I've noticed a trend where an instructor will spend 10 minutes describing an idea while the video is a static view of the software UI. There's no connection between what is said and what is displayed on the enscreen. We're assuming that our explanation is sufficient when a visual representation would enhance the experience. One of the benefits of video training is the ability to use the audio and video to tell and show at the same time. I get it. It's easier to give a quick explanation. It takes time and effort to edit the video or prepare an example to convey the message better. I think we're doing the learner a disservice if we don't find a way to communicate an idea effectively.

Underlying concepts

Put the tool aside for a second and spend some time explaining an idea in a way that works for the visual medium. A great example of this was The Guerrilla CG Project videos way back when. The explanation of the difference between euler and quaternion rotations and what causes gimbal lock will be embedded in my brain forever thanks to those videos. Strip away the tool, focus on the idea and present it in a compelling way.

Take a note from your favourite cooking show

If you know that there's a section of your process that is repetitive, then cut it out. Have a file waiting in the wings that you can open to skip forward. Edit the video down to remove those times when you're waiting for a sim or repeating the same task.

Let's say I want to wrap a bunch of nodes into a simple tool. I want to create some parameters on the digital asset, which will be used as references for various parameters inside the asset. I can show how to set up the first couple of parameters. After that, skip past the rest and provide a list for the learner to implement on their own. You could also provide a before and after file so they have something to reference if they get stuck.

Cover one idea at a time

I think sometimes we try and cover too much at once because we haven't taken the time to organise our thoughts or break down what it is we're trying to convey. When teaching a subject, there are multiple aspects to it that the learner is required to understand and internalise. Order of operations, underlying concepts, specific nodes and their usage, etc. It would be better to create individual building blocks that can be learned separately but work in concert with each other. If we try and show too much at the same time, it's difficult for the learner to parse the information. Think about it this way, if I do an hour-long video, could I cut it into multiple pieces and have each piece make sense on its own?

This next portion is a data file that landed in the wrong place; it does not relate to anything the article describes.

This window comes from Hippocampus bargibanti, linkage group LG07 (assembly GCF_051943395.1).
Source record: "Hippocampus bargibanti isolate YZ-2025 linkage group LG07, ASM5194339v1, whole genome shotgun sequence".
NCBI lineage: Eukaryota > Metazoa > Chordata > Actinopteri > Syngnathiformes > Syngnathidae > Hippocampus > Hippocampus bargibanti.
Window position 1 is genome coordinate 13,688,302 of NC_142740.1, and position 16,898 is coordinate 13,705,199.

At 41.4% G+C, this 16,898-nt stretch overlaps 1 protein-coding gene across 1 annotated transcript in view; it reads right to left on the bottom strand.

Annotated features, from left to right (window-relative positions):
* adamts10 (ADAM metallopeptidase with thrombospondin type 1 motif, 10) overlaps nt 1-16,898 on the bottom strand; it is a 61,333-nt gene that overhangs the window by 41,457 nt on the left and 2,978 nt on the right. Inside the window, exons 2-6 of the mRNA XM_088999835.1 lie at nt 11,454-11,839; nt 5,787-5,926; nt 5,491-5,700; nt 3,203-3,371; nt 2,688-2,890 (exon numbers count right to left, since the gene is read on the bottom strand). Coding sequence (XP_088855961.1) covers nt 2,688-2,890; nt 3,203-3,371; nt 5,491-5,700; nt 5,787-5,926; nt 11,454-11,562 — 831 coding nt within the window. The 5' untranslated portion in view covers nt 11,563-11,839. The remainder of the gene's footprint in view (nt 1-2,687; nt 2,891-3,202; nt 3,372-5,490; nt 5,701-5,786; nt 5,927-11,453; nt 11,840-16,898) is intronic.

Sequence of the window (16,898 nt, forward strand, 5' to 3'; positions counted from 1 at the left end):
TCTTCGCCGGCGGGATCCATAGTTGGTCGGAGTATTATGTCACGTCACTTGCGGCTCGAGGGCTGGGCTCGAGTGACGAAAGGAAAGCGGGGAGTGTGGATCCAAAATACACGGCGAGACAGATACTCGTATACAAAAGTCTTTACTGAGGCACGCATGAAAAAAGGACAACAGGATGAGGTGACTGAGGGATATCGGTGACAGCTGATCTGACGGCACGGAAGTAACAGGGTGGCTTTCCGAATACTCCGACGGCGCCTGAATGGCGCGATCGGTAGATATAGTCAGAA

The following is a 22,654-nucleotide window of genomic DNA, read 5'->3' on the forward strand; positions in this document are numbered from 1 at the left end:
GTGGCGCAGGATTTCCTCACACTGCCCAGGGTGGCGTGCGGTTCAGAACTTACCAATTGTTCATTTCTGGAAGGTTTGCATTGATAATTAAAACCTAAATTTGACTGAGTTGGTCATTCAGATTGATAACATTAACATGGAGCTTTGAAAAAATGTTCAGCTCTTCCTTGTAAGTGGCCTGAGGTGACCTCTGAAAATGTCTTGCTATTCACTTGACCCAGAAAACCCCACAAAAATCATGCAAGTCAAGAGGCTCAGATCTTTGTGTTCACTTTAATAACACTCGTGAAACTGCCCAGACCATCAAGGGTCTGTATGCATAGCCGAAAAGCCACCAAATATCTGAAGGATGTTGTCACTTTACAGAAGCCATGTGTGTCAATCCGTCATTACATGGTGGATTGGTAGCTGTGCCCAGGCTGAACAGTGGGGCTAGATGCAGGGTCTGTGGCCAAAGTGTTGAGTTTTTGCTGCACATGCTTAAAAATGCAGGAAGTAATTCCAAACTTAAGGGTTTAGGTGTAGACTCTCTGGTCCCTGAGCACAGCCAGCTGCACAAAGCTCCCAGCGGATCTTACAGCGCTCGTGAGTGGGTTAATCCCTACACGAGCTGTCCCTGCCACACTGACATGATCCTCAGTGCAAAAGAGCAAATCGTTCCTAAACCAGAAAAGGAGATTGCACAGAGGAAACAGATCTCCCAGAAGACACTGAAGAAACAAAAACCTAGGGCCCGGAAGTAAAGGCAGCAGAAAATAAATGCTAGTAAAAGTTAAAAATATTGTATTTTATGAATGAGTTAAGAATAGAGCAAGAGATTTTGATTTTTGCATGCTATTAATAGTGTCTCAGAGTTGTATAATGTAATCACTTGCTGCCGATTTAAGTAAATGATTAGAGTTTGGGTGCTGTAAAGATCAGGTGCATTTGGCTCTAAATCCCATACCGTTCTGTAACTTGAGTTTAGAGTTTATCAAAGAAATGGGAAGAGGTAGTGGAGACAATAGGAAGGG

Entertainment value

Okay, so this isn't necessary, but man would it make a difference. A lot of us are working in the entertainment industry. So why aren't our training videos entertaining? This one is a stretch, but the videos I remember years later are the ones that had some entertainment value. And if I remember the video, then I probably remember the information it contained as well. Even a little production value can go a long way to improving the learning experience. So next time try injecting a bit more personality. Connect with the person watching your video.

Video Training I appreciate

This is a sampling of what I think makes for good video training. I'd love to list more Houdini options, but in my opinion and from what I've discovered, this is it. If you think there's video training out there that meets the criteria I've mentioned above let me know on twitter, @mike_lyndon.

Applied Houdini by Steven Knipping

I recently discovered Steven's series on volumes and rigid body dynamics and the guy is killing it. He does a great job of starting from the basics and ramping up to the more advanced stuff without leaving anyone behind. Each section is broken up in a way that allows for the topic to stand on it's own. I wish there were more training like this.

Learn how to draw with Stan Prokopenko

This isn't Houdini specific, but if you're looking to improve your traditional art skills, I highly recommend Stan Prokopenko's video series for portraits, the figure and anatomy. Each video is concise, informative and entertaining. There's no fluff. It's always well presented, and Stan has brought his personality to the videos.

Basics of Digital Painting by Matt Kohr

Not Houdini specific but digital art related, Matt's videos are well thought out. He breaks things down into manageable pieces. He's precise about what he's going to cover in each video. I think his videos are a great example that an idea can be presented in a couple of minutes at most and then let the learner fill the rest of the time practising.

I'm not immune to these ideas. I've committed the same mistakes I've mentioned above. I'm trying to find a better way to teach others. You can find some of my attempts here:

RBD Design - Fracture Size

RBD Design - Timing and Weight